"They sold their places and just took off. The ones who stayed for different reasons, took on different jobs. They went to Alberta, they commuted to feed their families," he said.

"I think the suicide rate went up and drug consumption. I know several people who committed suicide after. And the crime rate went up."

Eventually, Machny shifted into a career in finance. Working at the mill was always supposed to be temporary, but the fire forced him to seek other options.

He studied business administration at Thompson Rivers University and now works as a financial adviser in Kamloops.

Machny still lives in Barriere, not by choice but because he hasn't found a buyer for his home.

"One part is the housing market, the other part is they haven't done much there in the past 10 years. If you look at Barriere today, you have the impression the fire happened yesterday," he said.

"You still see some devastation."

For him, the attraction was the wilderness around the community. But he would like to move to a rural house closer to his job in Kamloops.

Ken MacDougall lost three of his 65 cattle, two or three kilometres of fencing and a lot of timber to the wildfire. He now has 50 head of cattle and Community Futures helped rebuild the fence to keep them contained.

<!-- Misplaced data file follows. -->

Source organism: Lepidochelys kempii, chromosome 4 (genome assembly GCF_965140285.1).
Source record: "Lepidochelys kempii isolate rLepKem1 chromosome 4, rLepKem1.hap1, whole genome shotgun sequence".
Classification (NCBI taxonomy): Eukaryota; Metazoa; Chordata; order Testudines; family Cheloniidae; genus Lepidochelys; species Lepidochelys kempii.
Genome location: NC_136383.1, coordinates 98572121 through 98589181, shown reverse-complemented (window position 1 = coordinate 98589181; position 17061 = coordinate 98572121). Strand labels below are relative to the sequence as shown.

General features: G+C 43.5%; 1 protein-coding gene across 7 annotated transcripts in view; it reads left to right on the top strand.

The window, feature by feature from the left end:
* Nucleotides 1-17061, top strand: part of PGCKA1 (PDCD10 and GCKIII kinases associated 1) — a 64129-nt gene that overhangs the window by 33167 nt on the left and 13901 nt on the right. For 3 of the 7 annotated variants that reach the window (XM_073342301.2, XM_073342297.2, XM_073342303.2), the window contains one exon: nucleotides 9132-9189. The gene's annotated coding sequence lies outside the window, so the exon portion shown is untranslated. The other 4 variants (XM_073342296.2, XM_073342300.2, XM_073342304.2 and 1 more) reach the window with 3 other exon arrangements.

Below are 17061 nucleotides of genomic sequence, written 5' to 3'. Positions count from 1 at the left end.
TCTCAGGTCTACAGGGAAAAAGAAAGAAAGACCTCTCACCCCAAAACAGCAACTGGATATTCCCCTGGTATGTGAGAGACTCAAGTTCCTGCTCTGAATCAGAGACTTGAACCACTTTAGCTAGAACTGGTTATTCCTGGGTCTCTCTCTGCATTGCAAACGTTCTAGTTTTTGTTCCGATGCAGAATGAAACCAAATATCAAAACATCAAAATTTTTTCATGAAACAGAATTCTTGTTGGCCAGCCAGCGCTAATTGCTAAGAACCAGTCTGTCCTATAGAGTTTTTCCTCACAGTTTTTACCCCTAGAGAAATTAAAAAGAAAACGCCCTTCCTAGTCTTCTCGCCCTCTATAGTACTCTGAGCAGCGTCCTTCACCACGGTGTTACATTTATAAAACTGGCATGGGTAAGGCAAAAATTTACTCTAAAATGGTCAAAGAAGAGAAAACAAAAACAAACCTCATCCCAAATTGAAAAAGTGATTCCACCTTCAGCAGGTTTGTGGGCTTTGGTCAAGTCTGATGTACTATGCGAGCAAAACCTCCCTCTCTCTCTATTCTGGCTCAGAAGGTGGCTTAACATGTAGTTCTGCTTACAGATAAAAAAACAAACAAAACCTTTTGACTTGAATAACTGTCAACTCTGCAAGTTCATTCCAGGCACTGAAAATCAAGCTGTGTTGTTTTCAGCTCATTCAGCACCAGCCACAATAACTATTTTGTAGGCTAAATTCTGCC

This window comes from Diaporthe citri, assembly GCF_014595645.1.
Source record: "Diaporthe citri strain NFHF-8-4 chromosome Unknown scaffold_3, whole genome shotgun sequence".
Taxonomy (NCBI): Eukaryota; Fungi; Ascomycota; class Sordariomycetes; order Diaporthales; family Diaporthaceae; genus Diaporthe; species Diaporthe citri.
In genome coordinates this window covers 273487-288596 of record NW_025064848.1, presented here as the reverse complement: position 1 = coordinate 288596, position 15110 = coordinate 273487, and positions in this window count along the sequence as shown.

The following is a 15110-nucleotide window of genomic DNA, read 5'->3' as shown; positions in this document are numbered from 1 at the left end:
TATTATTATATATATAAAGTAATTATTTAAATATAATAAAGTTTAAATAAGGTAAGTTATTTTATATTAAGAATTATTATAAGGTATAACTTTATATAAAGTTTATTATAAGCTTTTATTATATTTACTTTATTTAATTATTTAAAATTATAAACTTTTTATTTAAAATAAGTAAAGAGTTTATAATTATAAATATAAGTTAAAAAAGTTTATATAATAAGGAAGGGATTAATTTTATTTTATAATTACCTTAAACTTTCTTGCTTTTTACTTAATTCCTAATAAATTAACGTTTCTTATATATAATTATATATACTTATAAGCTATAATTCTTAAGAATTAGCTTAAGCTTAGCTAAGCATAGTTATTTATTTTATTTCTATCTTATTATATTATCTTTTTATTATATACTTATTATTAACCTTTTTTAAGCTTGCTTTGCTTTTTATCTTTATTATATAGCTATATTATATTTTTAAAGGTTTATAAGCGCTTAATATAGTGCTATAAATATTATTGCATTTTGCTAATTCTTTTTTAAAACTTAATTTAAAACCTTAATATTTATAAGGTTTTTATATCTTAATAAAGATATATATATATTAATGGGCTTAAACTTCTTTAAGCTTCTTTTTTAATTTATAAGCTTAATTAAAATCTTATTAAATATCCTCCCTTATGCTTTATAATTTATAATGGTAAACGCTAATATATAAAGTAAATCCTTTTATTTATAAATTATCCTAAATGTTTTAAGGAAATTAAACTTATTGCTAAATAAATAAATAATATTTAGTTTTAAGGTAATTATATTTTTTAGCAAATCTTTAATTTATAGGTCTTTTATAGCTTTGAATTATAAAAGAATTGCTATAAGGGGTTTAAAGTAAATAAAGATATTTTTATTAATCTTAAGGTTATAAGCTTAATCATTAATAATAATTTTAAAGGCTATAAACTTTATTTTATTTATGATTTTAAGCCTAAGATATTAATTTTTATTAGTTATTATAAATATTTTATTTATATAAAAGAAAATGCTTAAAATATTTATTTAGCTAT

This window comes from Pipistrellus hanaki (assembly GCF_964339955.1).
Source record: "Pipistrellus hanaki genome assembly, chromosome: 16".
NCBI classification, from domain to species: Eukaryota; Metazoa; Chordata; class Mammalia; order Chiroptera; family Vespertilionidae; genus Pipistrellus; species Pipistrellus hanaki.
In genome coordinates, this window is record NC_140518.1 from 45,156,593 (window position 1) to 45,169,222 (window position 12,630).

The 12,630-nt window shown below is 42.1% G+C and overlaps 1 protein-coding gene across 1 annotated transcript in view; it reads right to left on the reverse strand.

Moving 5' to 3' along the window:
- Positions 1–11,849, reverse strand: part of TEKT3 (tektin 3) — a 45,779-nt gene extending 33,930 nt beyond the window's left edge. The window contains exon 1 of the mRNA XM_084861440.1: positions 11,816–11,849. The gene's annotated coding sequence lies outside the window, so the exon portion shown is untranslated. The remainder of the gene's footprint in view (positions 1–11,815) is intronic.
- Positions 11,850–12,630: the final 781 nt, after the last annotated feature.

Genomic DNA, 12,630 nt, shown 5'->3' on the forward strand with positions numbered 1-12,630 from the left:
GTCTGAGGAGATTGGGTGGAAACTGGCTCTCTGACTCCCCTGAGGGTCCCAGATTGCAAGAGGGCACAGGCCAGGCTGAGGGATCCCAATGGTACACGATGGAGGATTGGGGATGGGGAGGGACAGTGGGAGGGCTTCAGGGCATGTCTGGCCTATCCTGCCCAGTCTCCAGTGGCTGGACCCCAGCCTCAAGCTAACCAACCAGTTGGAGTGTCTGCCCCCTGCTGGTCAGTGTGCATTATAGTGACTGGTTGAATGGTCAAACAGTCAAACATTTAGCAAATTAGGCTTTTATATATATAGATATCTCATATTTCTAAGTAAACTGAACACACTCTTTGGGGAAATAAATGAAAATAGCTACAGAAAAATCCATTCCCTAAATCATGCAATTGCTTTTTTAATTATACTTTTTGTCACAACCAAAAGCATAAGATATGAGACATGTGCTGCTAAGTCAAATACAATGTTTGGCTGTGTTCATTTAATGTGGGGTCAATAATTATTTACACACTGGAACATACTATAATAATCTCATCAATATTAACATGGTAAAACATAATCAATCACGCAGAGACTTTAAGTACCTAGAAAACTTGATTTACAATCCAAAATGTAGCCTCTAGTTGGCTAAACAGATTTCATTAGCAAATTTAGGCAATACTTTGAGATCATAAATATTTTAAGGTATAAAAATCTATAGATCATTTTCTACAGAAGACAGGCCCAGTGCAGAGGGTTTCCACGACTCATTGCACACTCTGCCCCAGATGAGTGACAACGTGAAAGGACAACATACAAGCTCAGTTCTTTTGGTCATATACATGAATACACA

At the time of the fire, ranchers were reeling from the economic impacts of mad cow disease. Losing thousands of hectares of grazing land and, in some cases, buildings and livestock, just added to an already bad situation.

Those who held out, however, did get back on their feet.

MacDougall noticed that once the soil recovered, the forage improved and new growth sprouted where everything was blackened.

"After the fire, I went out and thought there would never be anything. Then there was a clay slime on top. Over a couple of years, that breaks down and there's new soil and new plants," he said.

"Definitely there was a year where there was nothing. A neighbour let me go up on the range the following year. Now I'm back on it."

He has returned to growing alfalfa and orchard grass and sees more deer and other wildlife returning each year.

"The actual forage is a little better. That'll change as the trees grow back. So in another 10 years or so, it'll be back to what it was before the fire."

While his cattle have lots to eat now that the forage is flourishing, there is one downside. There are no trees to shade his cows.

The loss of timber on his land hurt. At the time, prices were high and the extra income helped. Then he lost trees to the flames and prices fell for what little he had left.

The Mitchell Cattle Company lost between 10 and 13 cattle and the feed on three grazing ranges.

"We were really lucky, nothing burned on our farm but one tree," said Anja Mitchell.

Keeping track of 350 cows plus calves and bulls in three different ranges during the wildfires was a daunting task and they even used helicopters to find clusters of cattle standing together.

"It's amazing how many survived," she said.

Mitchell said they even forged a new friendship with an Alberta farmer who provided hay when the range couldn't. They still keep in touch.